TITLE: Merckx 69
AUTHOR: Jan Maes & Tonny Strouken
PUBLISHER: Bloomsbury Sport
ISBN: 978 1 4729 1064 6
Which of the following statements is not true?
1. Eddy Merckx is one of the greatest cyclists of all time, if not the greatest. Although it is always hard to compare the achievements of athletes from different generations, I don’t think that many people would argue with this one. Whilst the press release aims to avoid controversy by referring to him as ‘one of cycling’s greats’, the cover of the book is unequivocal, calling him ‘the world’s greatest cyclist’.
2. This is a proper coffee table book. A slightly subjective assessment, but weighing in at 1.7 kg, and measuring 34 x 30 x 2.5 cm, it is certainly has the sort of impressive presence that I would expect from a coffee table contender. Add in the high proportion of images and relatively sparse text, and that seals the deal. The aforementioned press release prefers to call it a ‘beautiful photographic book’, which is an equally apt description.
3. It is a typical example of a Rouleur book. Despite appearances this one is not actually true. Although it comes from Rouleur’s preferred publisher, Bloomsbury Sport, and it is full of the sort of grainy monochrome images that Rouleur like, it is not actually one of their books. However, it could easily pass as one, which in addition to being an indication of the style is in itself is an endorsement of the quality of production and presentation.
Reviewed by Richard Peploe
The man responsible for the text is Jan Maes, who has past form having contributed to a previous book called ‘Merckxissimo’. The book is divided up into twelve ‘moments’, each focussed on a certain event or location. Jan supplies much of the prose in the form of letters as if he were writing to Eddy at the time, which is a method that works well.
Tonny Strouken supplied most of the photographs, some of which are previously unpublished. ‘For years Tonny has waited for the right moment to give the greatest cyclist ever a fitting gift’ and use these images, states the foreword. There is a great variety of compositions and locations on offer, and the beautiful presentation certainly does them justice.
I did wonder if the world needed yet another book on the great man; after all, in the last two years alone I am aware of the following appearing: ‘Merckx: half man, half bike’, ‘Eddy Merckx: The Cannibal’, ‘Merckx 525’, and ‘L’Album d’Eddy’.
However, there is a certain logic to the timing of this one, which is reflected in the title: Eddy turned 69 years old on June 17th of this year. In addition, the claim on the cover is that 1969 was his finest year. To quote Merckx from his introduction, ‘This book is a treasured memory of that unique year of 1969. Perhaps it was the most important year of my career’. Whatever the case, it was certainly another very successful year for the man, and it supplies the other reference to 69 that the title invites.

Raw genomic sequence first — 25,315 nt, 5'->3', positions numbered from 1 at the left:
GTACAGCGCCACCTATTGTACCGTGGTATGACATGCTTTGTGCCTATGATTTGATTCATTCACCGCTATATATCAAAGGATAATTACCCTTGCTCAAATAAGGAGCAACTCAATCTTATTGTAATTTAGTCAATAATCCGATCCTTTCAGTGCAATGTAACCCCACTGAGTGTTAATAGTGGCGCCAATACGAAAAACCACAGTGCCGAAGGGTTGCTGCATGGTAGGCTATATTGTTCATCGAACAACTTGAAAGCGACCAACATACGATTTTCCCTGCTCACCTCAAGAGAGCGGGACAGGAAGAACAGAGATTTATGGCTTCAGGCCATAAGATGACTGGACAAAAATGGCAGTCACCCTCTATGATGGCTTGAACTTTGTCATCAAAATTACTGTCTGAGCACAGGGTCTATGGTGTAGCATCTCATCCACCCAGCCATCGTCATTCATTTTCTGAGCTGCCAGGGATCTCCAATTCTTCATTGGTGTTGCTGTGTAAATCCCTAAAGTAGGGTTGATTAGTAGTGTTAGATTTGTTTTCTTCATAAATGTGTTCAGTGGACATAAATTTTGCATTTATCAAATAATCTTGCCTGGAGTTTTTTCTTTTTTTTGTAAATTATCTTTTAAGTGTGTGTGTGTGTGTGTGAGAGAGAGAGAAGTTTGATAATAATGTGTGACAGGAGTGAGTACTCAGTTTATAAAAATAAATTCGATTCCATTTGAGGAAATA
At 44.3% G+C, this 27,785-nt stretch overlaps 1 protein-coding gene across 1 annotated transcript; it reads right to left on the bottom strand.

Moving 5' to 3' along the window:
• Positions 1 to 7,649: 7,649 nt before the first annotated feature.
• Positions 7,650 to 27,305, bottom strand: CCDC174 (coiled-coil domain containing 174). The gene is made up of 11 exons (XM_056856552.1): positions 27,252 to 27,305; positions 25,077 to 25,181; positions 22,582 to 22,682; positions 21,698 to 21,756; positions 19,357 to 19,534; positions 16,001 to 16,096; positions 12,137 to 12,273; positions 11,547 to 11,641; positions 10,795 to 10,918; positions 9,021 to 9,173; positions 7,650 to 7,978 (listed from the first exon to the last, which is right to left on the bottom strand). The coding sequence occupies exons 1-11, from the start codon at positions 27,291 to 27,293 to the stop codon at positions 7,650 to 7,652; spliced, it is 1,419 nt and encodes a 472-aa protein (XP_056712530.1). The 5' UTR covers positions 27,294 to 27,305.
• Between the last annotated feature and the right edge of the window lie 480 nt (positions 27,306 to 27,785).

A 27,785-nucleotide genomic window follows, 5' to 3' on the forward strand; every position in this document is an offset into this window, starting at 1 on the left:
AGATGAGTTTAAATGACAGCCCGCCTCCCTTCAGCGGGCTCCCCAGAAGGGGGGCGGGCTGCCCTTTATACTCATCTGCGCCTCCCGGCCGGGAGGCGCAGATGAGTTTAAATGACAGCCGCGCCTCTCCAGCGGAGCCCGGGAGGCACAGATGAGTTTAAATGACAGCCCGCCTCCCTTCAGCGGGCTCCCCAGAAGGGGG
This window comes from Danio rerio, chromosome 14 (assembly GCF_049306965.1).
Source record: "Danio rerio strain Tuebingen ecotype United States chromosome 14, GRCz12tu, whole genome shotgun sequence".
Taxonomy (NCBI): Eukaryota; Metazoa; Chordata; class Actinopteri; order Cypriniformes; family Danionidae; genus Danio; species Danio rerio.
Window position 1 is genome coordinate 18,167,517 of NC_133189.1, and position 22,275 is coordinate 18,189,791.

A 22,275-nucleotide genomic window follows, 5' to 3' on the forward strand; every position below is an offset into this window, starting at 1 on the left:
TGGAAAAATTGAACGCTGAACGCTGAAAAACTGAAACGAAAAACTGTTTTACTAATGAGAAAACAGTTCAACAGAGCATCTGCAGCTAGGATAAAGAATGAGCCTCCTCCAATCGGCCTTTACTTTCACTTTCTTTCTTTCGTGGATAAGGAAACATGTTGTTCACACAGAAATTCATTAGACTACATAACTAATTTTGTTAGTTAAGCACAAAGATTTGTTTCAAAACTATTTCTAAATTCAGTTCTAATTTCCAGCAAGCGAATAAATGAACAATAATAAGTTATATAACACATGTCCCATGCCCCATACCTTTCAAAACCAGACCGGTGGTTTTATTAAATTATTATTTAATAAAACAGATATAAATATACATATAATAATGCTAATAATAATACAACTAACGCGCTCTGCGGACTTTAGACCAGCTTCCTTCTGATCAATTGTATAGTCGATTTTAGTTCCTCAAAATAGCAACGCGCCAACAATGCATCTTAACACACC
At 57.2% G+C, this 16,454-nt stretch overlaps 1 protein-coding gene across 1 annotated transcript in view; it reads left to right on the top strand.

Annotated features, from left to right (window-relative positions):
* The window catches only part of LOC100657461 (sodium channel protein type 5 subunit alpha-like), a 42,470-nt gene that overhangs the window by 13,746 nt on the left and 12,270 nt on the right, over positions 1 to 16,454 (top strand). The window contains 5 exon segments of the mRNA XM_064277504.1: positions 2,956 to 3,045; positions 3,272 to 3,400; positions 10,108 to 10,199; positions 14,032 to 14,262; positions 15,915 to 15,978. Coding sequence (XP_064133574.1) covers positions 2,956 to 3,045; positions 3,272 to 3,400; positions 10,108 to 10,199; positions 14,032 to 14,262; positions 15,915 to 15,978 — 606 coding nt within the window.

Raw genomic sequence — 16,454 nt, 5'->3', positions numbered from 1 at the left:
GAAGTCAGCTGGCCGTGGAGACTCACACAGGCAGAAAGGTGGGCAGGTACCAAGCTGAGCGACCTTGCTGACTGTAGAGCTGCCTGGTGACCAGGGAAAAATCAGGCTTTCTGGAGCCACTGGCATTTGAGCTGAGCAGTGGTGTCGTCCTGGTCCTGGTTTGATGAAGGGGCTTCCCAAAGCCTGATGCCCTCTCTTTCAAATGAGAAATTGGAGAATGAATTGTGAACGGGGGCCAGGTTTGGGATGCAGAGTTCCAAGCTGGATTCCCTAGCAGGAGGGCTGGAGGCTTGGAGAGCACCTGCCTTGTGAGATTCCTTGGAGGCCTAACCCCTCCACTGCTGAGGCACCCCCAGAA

In part the success of a year will be judged by his Tour de France performance: not only was 1969 probably the most impressive debut ever into that event, the level of dominance he achieved has never been matched in the race. However, the results for the year could have been even more impressive, except that Eddy was forced to leave the Giro d’Italia in May following a positive test for the banned substance Reactivan. This is covered in the Savona moment, and was made even more dramatic because Eddy was wearing the race leader’s pink jersey at the time, and the entire Faema team left with him.
Later in the year a serious crash during a derny race at a track in Blois may have had an impact on the rest of Eddy’s career, not just this year. A pacemaker was killed, and Merckx refers to it as his ‘brush with death’. Whilst Merckx went on to yet more racing success, ‘the constant fiddling about on the bike, looking for the right position, was a tangible effect of the fall’, says Jan. How would his career have been different if the crash had never happened?
The stories may have been told before, but not in this way. Merckx 69 is not claiming to offer comprehensive coverage of his racing history, but it does cover a significant period of it in an unusual and absorbing way.
REVIEW FIRST PUBLISHED 2015